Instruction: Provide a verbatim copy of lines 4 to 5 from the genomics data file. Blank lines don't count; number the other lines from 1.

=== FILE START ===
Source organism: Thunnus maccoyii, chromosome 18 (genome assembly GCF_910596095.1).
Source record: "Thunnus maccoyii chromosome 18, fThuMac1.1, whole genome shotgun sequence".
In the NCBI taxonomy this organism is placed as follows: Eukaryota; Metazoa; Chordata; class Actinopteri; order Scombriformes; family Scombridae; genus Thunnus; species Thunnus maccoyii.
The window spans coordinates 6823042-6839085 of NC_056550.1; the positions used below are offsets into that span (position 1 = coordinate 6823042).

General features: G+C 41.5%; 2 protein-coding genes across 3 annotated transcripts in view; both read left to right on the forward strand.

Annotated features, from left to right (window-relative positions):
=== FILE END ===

The window spans coordinates 6823042-6839085 of NC_056550.1; the positions used below are offsets into that span (position 1 = coordinate 6823042).

General features: G+C 41.5%; 2 protein-coding genes across 3 annotated transcripts in view; both read left to right on the forward strand.